Does the significance of self-refutation vary based on the particulars involved or will such particulars always make a logical fallacy?

To be more specific:

If concept A is used to deny concept B, although concept A logically depends on concept B, does the argument loose it's validity or is there alternative points of significance that arise from certain self-refuting arguments?

  • First off, welcome to philosophy.SE. This seems somewhat like a am I right? question, which isn't really appropriate for the SE... Reworded, you're asking if hedonists have an incoherent practice or position. – virmaior Dec 5 '16 at 13:58
  • @virmaior Thank you very much for the direction, I'll be sure to be careful in the future! – IamWillGraham Dec 5 '16 at 14:54
  • Modus tollens applies when you have a mathematically exact set of definitions. If B implies A, and A implies not B, B implies not B, and B must not be true. In ordinary argument, this does not necessarily mean B is false, if A or B is also vague. Since vagueness is almost always present, we generally want a real argument against B, in addition to logic like this that counters all support for B, so that we avoid an implicit argument from ignorance. – user9166 Dec 5 '16 at 20:51

Rereading the question, I would say that if you can show that a position is self-refuting, then that's pretty damning for that position. The key, however, lies in the "if you can show" bit of that claim.

I'll limit myself to just one example. There's a common refutation of hedonism that goes something like this:

  1. The hedonist says we just need to value enjoyment and not waste our time thinking / having values.
  2. aha! the hedonist is thinking / has a value.
  3. Ergo, the hedonist has a self-referentially incoherent view.

Despite the self-reference problem, this actually isn't a refutation of hedonism per se. The difficulties are whether or not we accept step 2 with respect to the hedonist and whether we can really attribute 1 to the hedonist. Put another way, this is a refutation of "reflective hedonism" -- in other words, you can't coherently reflect on how you should live your life and be a hedonist of the rawest sort. But does a hedonist have to even hold to 1 in accessible way?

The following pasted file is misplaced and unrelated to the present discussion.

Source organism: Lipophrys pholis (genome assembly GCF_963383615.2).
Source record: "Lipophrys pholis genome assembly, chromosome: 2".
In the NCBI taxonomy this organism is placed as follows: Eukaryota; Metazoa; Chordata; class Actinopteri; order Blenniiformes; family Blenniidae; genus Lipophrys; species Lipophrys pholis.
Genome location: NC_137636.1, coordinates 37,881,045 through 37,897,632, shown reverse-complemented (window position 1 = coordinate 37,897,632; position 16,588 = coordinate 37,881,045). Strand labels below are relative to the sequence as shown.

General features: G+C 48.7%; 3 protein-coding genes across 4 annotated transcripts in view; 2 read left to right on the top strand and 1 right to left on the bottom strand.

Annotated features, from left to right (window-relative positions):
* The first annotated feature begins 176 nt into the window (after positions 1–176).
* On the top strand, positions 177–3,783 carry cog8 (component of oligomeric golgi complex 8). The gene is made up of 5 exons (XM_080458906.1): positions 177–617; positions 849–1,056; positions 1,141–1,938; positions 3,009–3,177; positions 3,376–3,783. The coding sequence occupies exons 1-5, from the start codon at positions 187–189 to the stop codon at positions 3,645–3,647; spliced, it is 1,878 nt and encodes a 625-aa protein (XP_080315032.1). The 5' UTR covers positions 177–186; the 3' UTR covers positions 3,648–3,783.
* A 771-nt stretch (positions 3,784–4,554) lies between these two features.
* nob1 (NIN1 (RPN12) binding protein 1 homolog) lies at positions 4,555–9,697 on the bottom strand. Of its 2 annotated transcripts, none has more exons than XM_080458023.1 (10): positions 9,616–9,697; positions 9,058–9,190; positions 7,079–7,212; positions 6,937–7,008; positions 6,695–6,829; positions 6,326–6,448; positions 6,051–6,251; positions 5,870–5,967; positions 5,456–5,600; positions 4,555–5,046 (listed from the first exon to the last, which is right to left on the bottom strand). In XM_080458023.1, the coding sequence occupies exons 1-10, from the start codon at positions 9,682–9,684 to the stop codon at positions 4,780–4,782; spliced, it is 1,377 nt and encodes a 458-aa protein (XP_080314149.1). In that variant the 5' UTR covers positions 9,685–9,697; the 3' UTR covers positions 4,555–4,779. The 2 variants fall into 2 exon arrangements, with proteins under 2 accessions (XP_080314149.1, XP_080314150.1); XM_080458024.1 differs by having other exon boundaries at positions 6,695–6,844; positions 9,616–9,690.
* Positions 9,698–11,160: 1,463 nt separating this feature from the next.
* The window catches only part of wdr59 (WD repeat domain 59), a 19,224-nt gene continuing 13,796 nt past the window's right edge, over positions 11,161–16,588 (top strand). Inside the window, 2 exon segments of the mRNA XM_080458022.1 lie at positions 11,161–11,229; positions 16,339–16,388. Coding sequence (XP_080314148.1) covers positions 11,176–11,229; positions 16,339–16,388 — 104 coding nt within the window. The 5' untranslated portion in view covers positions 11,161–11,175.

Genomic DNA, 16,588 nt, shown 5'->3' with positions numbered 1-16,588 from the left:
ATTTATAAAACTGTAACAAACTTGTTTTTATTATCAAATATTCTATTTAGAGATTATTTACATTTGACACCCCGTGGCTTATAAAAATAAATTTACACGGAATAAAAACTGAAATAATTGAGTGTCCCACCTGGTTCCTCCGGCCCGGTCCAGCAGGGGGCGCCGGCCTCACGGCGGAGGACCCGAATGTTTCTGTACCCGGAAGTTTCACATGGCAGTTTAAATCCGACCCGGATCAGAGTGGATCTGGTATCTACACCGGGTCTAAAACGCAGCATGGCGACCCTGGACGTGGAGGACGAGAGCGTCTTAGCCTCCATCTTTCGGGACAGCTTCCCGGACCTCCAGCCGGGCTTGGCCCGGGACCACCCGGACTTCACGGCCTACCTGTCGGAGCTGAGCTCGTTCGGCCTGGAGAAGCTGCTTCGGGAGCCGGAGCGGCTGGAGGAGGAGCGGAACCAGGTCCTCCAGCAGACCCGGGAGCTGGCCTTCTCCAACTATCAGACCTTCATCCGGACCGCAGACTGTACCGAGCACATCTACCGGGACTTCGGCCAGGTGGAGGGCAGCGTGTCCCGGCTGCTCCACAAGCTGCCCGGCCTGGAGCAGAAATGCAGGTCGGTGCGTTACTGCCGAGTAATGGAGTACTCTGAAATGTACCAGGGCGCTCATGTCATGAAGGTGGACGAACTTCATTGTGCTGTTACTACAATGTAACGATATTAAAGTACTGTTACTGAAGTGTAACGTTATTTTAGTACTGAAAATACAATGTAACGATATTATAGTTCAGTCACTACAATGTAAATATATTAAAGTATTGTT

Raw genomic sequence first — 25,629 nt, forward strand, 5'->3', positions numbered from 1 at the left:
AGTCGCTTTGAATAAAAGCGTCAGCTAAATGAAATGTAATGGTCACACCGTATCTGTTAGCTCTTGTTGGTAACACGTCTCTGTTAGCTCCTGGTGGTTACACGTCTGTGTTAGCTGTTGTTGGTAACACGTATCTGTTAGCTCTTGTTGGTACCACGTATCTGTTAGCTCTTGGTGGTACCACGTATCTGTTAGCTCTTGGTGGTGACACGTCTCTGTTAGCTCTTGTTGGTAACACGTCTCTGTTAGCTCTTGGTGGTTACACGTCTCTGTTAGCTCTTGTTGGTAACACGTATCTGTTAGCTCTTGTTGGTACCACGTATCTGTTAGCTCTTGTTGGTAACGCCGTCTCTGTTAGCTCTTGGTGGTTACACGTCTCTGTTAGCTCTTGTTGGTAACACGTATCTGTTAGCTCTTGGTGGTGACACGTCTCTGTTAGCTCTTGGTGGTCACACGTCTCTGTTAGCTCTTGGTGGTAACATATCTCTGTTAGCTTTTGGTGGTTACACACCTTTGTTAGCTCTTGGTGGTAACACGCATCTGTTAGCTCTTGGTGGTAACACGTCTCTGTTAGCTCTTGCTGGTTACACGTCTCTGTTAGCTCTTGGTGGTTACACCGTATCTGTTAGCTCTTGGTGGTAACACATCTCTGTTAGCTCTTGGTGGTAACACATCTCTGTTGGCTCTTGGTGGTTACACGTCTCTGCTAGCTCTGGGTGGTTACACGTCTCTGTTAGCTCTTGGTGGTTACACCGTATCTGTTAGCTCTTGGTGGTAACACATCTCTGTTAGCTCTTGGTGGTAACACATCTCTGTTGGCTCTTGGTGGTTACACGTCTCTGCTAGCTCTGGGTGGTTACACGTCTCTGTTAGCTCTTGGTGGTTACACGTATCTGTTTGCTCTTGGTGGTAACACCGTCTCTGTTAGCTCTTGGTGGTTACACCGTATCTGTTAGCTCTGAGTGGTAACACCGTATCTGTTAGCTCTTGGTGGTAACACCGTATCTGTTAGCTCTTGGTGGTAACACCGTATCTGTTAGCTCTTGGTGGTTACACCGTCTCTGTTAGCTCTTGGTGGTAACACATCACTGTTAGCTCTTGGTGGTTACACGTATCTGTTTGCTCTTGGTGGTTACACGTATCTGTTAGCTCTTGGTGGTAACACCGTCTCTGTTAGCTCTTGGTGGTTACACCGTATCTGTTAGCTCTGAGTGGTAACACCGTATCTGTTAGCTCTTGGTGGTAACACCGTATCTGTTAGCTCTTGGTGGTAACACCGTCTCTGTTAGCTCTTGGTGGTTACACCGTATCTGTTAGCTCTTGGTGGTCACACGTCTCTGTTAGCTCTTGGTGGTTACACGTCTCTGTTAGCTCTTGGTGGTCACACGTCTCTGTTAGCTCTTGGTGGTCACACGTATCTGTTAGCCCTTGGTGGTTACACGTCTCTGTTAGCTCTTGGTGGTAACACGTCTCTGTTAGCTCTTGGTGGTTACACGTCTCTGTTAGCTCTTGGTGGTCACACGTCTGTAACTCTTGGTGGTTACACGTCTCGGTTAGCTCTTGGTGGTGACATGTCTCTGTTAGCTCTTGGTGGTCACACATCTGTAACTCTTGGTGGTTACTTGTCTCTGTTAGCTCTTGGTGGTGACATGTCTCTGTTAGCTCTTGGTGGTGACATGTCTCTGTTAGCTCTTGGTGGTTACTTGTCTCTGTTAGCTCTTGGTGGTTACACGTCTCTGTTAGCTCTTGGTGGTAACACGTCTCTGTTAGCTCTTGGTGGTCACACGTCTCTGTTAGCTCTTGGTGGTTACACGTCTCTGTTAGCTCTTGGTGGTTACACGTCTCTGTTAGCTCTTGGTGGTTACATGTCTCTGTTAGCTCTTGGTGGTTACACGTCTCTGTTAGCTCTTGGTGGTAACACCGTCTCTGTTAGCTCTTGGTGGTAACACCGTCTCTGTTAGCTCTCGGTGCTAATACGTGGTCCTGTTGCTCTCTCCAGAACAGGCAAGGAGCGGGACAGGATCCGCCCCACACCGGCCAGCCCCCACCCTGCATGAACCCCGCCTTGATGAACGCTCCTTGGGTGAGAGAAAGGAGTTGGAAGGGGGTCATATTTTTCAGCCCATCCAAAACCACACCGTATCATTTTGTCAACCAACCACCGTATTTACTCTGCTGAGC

The same sort of outcome will play out in most self-referential problems in philosophy. For instance, someone might say believing in God and believing in causality is self-referential incoherent. But most forms of theism see God as precisely that which lies outside of the system of causation and its rules.

Maybe to reword all of that and some up, self-referential is a real problem, and if you write a paper showing that some commonly held philosophical view is self-referentially incoherent, it can probably get published and would be considered "scholarly." But odds on the people who hold this view would argue against the accuracy of the self-referential incoherence by suggesting you misunderstood their view or are misrepresenting a term in it as being on a different level than where they use it.


Logical inferences don't hold between concepts. A concept cannot be true or false. It may be intuitive or adequate for representing or describing reality, but it cannot be ture or false.

Sentences or propositions can be true or false and it is sentences or propositions that imply or contradict other sentences or propositions.

Regarding the logical inference you seem to have in mind, you appear to make two assumptions:

(1) The sentence A implies that another sentence B is false.
(2) A can only be true if B is true. (A logically depends on B.)

Now assume, just for the sake of it, that A is true. By (2) this entails that B is also true. Otherwise A couldn't have been true. By (1) this implies that B is false. This is clearly a contradiction; B cannot both be true and false.

So assuming A to be true leads us to a contradiction. This establishes that A is false.

The validity of this reasoning does not depend on any particular concepts that are somehow part of the sentences. I hope that answers your question at least partially.

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